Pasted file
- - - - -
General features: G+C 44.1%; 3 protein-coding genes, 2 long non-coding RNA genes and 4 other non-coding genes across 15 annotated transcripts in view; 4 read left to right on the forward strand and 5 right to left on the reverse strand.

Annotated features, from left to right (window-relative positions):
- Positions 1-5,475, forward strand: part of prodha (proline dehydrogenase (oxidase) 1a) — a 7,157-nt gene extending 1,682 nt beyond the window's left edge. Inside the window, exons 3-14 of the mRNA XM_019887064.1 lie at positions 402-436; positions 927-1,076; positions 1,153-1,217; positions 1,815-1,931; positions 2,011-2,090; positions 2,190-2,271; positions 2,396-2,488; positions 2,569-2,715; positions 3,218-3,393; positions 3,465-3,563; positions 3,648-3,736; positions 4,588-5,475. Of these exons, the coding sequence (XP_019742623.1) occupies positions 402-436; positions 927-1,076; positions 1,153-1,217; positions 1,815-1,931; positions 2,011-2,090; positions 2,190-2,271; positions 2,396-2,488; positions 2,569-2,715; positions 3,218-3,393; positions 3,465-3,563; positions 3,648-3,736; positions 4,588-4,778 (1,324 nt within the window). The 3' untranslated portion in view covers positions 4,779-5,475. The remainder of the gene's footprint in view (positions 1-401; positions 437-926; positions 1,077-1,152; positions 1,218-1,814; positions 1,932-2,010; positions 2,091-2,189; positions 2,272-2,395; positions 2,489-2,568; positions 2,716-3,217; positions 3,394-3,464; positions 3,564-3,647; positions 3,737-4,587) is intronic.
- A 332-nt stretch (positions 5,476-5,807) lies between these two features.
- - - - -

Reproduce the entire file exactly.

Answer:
General features: G+C 44.1%; 3 protein-coding genes, 2 long non-coding RNA genes and 4 other non-coding genes across 15 annotated transcripts in view; 4 read left to right on the forward strand and 5 right to left on the reverse strand.

Annotated features, from left to right (window-relative positions):
- Positions 1-5,475, forward strand: part of prodha (proline dehydrogenase (oxidase) 1a) — a 7,157-nt gene extending 1,682 nt beyond the window's left edge. Inside the window, exons 3-14 of the mRNA XM_019887064.1 lie at positions 402-436; positions 927-1,076; positions 1,153-1,217; positions 1,815-1,931; positions 2,011-2,090; positions 2,190-2,271; positions 2,396-2,488; positions 2,569-2,715; positions 3,218-3,393; positions 3,465-3,563; positions 3,648-3,736; positions 4,588-5,475. Of these exons, the coding sequence (XP_019742623.1) occupies positions 402-436; positions 927-1,076; positions 1,153-1,217; positions 1,815-1,931; positions 2,011-2,090; positions 2,190-2,271; positions 2,396-2,488; positions 2,569-2,715; positions 3,218-3,393; positions 3,465-3,563; positions 3,648-3,736; positions 4,588-4,778 (1,324 nt within the window). The 3' untranslated portion in view covers positions 4,779-5,475. The remainder of the gene's footprint in view (positions 1-401; positions 437-926; positions 1,077-1,152; positions 1,218-1,814; positions 1,932-2,010; positions 2,091-2,189; positions 2,272-2,395; positions 2,489-2,568; positions 2,716-3,217; positions 3,394-3,464; positions 3,564-3,647; positions 3,737-4,587) is intronic.
- A 332-nt stretch (positions 5,476-5,807) lies between these two features.